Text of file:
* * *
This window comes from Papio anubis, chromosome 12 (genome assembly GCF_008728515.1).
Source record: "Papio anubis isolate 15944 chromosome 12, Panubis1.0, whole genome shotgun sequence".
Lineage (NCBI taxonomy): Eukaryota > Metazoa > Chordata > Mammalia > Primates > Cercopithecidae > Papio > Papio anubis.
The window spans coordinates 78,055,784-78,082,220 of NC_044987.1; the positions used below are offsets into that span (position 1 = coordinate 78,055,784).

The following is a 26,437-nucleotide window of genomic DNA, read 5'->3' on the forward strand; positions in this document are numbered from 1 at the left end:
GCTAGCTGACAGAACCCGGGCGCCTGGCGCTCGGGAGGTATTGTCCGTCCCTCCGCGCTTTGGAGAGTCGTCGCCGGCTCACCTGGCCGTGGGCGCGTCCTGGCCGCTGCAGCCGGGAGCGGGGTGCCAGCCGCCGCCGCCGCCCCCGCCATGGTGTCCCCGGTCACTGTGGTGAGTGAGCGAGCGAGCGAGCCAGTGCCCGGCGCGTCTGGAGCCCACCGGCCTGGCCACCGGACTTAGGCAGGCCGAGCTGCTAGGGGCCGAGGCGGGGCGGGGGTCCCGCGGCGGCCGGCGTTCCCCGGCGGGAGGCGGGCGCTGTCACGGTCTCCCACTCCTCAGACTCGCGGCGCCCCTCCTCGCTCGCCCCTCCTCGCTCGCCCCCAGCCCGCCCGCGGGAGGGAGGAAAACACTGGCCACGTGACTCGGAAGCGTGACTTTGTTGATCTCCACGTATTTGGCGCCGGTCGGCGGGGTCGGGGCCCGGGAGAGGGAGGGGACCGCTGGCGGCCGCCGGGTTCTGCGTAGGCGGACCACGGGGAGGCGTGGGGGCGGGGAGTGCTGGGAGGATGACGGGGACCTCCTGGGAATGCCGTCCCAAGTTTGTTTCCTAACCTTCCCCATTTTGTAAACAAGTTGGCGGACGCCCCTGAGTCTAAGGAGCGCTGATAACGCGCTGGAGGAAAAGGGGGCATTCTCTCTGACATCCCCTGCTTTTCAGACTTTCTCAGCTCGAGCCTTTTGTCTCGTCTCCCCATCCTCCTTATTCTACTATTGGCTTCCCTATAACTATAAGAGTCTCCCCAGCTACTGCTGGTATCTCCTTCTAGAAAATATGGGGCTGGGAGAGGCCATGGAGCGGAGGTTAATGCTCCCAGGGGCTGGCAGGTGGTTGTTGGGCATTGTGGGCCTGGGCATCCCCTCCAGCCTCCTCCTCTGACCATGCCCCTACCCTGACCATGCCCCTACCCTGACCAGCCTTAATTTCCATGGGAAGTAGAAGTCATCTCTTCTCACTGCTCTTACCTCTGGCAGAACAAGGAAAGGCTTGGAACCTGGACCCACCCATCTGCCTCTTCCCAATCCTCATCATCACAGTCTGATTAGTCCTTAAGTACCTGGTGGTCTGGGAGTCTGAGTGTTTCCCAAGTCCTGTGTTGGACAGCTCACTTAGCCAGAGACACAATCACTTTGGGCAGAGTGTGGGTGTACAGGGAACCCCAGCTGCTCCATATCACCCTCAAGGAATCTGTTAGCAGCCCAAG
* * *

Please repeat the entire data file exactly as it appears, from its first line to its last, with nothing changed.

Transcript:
This window comes from Papio anubis, chromosome 12 (genome assembly GCF_008728515.1).
Source record: "Papio anubis isolate 15944 chromosome 12, Panubis1.0, whole genome shotgun sequence".
Lineage (NCBI taxonomy): Eukaryota > Metazoa > Chordata > Mammalia > Primates > Cercopithecidae > Papio > Papio anubis.
The window spans coordinates 78,055,784-78,082,220 of NC_044987.1; the positions used below are offsets into that span (position 1 = coordinate 78,055,784).

The following is a 26,437-nucleotide window of genomic DNA, read 5'->3' on the forward strand; positions in this document are numbered from 1 at the left end:
GCTAGCTGACAGAACCCGGGCGCCTGGCGCTCGGGAGGTATTGTCCGTCCCTCCGCGCTTTGGAGAGTCGTCGCCGGCTCACCTGGCCGTGGGCGCGTCCTGGCCGCTGCAGCCGGGAGCGGGGTGCCAGCCGCCGCCGCCGCCCCCGCCATGGTGTCCCCGGTCACTGTGGTGAGTGAGCGAGCGAGCGAGCCAGTGCCCGGCGCGTCTGGAGCCCACCGGCCTGGCCACCGGACTTAGGCAGGCCGAGCTGCTAGGGGCCGAGGCGGGGCGGGGGTCCCGCGGCGGCCGGCGTTCCCCGGCGGGAGGCGGGCGCTGTCACGGTCTCCCACTCCTCAGACTCGCGGCGCCCCTCCTCGCTCGCCCCTCCTCGCTCGCCCCCAGCCCGCCCGCGGGAGGGAGGAAAACACTGGCCACGTGACTCGGAAGCGTGACTTTGTTGATCTCCACGTATTTGGCGCCGGTCGGCGGGGTCGGGGCCCGGGAGAGGGAGGGGACCGCTGGCGGCCGCCGGGTTCTGCGTAGGCGGACCACGGGGAGGCGTGGGGGCGGGGAGTGCTGGGAGGATGACGGGGACCTCCTGGGAATGCCGTCCCAAGTTTGTTTCCTAACCTTCCCCATTTTGTAAACAAGTTGGCGGACGCCCCTGAGTCTAAGGAGCGCTGATAACGCGCTGGAGGAAAAGGGGGCATTCTCTCTGACATCCCCTGCTTTTCAGACTTTCTCAGCTCGAGCCTTTTGTCTCGTCTCCCCATCCTCCTTATTCTACTATTGGCTTCCCTATAACTATAAGAGTCTCCCCAGCTACTGCTGGTATCTCCTTCTAGAAAATATGGGGCTGGGAGAGGCCATGGAGCGGAGGTTAATGCTCCCAGGGGCTGGCAGGTGGTTGTTGGGCATTGTGGGCCTGGGCATCCCCTCCAGCCTCCTCCTCTGACCATGCCCCTACCCTGACCATGCCCCTACCCTGACCAGCCTTAATTTCCATGGGAAGTAGAAGTCATCTCTTCTCACTGCTCTTACCTCTGGCAGAACAAGGAAAGGCTTGGAACCTGGACCCACCCATCTGCCTCTTCCCAATCCTCATCATCACAGTCTGATTAGTCCTTAAGTACCTGGTGGTCTGGGAGTCTGAGTGTTTCCCAAGTCCTGTGTTGGACAGCTCACTTAGCCAGAGACACAATCACTTTGGGCAGAGTGTGGGTGTACAGGGAACCCCAGCTGCTCCATATCACCCTCAAGGAATCTGTTAGCAGCCCAAG